and the writing ends because I used the next page and a half to draw the scene. In black ink, the tall reeds and dark bare trees and the nutria swimming. They were in fact nutria. I was surprised to confirm this because nutria are native to the Western hemisphere, but they were brought to Europe to be farmed for fur, and when the furs went out of style the nutria were let go. Now they live wild all through the river. “It is a real problem,” the English teacher said, because they have no natural predators there.
My mood varied with the time of day and the weather and the sleep I had gotten. Some days teaching was easy, and I came home and slept and ran and had a warm meal and sat with the family, learning Italian words for table settings. Some days teaching was hard and I came home worn out and had to read myself better. Some days (the first days) I let the structure of the day consume me, expanding every ritual (tooth-brushing, bed-making, hair-braiding, arranging things) to fill time and to fill my head and fill the space made by distance from my family. Some days (the later days) I wished I could bring students back to Cambridge. My first weekend there, after landing, I stayed in Bologna a few days. The second weekend I went to Milan. The third Saturday, yesterday, I visited Verona with my host sister and her girlfriend. All the cities were beautiful, with ancient and medieval buildings like I’ve only seen in pictures (but in so many pictures). Everywhere there were people who were more generous than they needed to be. Now, on this airplane with ink-stains all over my hands and chapped lips and no deodorant, I am dying to be in Cambridge again, but Friday night, after tigelle (fifty tiny sandwiches spread with pig fat and sprinkled with parmesan, or spread with hot pepper jam and topped with pecorino) with three of the teachers from the school, I said (and meant) that I wished I had another week. Only because of the students. There were wonderful people and I probably won’t see them again. Traveling is like this: a three-part combination of discomfort, homesickness, and beautiful memories and friends newly made. Sights and relationships can be recalled but never relived. I am grateful to the students, the teachers, and the family who welcomed me and fed me and made living there easy. Every day I came home to warm, rich food—pasta carbonara, pasta al forno, sugo di noci, panele—and said buonanotte to a glowing kitchen full of glowing faces, a glowing fire in the wood stove.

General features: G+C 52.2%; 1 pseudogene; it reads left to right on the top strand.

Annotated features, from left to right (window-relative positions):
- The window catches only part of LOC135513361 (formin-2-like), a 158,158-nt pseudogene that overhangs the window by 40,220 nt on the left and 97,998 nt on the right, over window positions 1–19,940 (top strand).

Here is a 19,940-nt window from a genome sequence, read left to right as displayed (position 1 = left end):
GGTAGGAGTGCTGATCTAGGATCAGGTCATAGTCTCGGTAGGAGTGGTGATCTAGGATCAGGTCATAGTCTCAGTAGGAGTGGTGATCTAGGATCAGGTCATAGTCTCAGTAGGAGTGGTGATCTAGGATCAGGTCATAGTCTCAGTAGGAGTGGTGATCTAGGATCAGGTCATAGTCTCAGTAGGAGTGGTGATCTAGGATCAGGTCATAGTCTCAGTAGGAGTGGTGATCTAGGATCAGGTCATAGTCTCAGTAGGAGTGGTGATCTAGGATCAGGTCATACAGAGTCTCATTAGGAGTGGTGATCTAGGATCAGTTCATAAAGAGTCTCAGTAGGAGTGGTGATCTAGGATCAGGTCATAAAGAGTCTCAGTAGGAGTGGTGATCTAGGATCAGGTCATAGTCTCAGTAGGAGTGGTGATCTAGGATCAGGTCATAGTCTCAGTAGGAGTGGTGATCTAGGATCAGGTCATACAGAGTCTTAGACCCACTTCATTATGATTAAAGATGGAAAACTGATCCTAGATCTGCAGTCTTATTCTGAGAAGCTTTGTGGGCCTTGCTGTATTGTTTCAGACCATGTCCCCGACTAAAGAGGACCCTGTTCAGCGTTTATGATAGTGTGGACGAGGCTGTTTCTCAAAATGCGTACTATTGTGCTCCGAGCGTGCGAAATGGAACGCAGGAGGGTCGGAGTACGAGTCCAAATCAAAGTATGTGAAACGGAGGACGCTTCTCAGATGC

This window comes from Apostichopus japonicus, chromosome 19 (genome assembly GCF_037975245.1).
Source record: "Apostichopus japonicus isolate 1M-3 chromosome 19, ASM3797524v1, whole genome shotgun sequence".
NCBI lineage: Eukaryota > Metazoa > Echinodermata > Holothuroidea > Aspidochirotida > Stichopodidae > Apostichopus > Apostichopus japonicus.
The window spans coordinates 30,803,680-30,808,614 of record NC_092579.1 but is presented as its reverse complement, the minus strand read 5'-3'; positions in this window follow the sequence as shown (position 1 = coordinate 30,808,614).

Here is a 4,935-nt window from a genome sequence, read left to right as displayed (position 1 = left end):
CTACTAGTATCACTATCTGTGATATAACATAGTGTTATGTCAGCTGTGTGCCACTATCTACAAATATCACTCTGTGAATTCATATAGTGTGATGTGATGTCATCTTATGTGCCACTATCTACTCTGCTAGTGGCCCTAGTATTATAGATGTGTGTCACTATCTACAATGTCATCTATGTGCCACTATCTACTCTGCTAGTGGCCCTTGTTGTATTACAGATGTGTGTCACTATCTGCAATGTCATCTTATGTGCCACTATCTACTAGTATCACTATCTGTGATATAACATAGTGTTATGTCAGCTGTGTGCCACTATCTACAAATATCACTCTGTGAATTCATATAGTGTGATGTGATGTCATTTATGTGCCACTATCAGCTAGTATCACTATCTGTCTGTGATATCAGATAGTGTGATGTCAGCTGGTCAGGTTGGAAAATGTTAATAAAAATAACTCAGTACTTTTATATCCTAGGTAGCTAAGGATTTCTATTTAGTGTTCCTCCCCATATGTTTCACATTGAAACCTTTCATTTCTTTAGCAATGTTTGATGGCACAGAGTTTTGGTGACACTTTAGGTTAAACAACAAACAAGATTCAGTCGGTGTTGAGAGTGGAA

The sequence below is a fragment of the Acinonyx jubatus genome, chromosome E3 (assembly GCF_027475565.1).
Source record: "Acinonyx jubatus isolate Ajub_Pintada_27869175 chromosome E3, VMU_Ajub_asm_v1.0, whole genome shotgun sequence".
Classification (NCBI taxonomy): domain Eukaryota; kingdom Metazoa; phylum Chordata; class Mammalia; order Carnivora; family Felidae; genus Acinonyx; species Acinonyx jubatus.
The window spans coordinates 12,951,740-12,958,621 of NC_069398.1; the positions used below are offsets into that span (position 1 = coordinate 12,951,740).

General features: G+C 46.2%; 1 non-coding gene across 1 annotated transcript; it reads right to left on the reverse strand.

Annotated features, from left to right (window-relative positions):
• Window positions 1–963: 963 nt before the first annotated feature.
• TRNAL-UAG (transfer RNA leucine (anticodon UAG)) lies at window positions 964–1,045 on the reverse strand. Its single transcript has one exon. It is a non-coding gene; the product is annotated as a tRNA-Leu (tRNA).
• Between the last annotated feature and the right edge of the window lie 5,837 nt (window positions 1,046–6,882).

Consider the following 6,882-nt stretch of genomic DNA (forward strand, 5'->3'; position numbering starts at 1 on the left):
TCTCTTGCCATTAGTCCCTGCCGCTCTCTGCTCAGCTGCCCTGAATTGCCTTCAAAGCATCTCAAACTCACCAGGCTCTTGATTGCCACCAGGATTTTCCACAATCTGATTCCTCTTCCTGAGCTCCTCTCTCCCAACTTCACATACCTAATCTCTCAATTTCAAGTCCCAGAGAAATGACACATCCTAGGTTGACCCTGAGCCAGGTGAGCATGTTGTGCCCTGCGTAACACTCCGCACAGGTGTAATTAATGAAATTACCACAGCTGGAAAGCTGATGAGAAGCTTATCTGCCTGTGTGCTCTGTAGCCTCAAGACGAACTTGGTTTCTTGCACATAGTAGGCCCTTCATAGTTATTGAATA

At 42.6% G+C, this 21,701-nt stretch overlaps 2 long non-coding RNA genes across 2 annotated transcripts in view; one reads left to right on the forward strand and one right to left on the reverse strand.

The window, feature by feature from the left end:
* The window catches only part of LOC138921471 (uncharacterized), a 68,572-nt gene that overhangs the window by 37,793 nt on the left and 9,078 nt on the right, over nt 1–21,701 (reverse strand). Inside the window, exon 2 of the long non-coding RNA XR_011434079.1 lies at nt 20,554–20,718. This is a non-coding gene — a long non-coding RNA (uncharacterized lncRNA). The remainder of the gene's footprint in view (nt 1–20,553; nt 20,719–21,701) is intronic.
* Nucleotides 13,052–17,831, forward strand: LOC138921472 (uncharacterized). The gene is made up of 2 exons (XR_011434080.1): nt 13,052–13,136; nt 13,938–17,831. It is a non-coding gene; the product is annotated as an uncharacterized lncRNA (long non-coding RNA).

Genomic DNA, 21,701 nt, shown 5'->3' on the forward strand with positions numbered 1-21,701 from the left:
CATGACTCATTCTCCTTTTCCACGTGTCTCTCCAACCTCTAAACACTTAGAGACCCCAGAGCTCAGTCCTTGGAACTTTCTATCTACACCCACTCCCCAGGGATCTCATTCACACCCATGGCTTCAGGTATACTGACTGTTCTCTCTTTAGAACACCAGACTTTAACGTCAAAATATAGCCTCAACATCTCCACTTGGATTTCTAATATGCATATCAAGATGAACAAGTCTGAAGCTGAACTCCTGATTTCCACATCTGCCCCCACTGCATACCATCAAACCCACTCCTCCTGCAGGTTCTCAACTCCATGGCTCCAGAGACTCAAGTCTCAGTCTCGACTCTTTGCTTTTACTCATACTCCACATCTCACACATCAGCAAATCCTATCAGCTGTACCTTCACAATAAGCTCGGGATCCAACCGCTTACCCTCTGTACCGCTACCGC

My favorite meal eaten in that house, recipe given by the mother and translated by the daughter, as recorded in my notebook on the night we ate it:
olive oil & garlic in pan
cut chicken in small pieces
cook for 5-10 minutes
add pancetta, artichoke, olives, sun-dried tomatoes, white wine
The books I read:
Slouching Towards Bethlehem (Joan Didion)
Where I Was From (Joan Didion)
Blue Highways (William Least-Heat Moon)
Against Interpretation & Other Essays (Susan Sontag)
Undoing Border Imperialism (Harsha Walia)
The Best American Poetry 2015
What I taught:
how to argue kindly, how to detect and avoid logical fallacies, how James Baldwin crushed William Buckley in a debate in 1965 (below).
On my last day, the students organized lunch at a Japanese restaurant. There were twenty or thirty of them at a long table, and I wanted to sit next to everyone. Afterwards, eight or so of us went for coffee. I wrote down a list of my favorite rappers for R. who listens to American rap and acts like all the crazy boys I loved in high school because they made me laugh. I wrote down a list of books and essays for M., who reads Joan Didion and all kinds of philosophy and gushes analysis and reflection like a waterfall, even in English. I sat across from G., who is almost my age and so not in any of the classes I taught but who wanted to become my friend anyway, and did.
Now I am back in Cambridge. It is the morning of the first day of classes, and I have been awake since four a.m. (jet-lagged). I have been peeling back the curtains, checking for signs of light, and finally there is some light. Time for breakfast.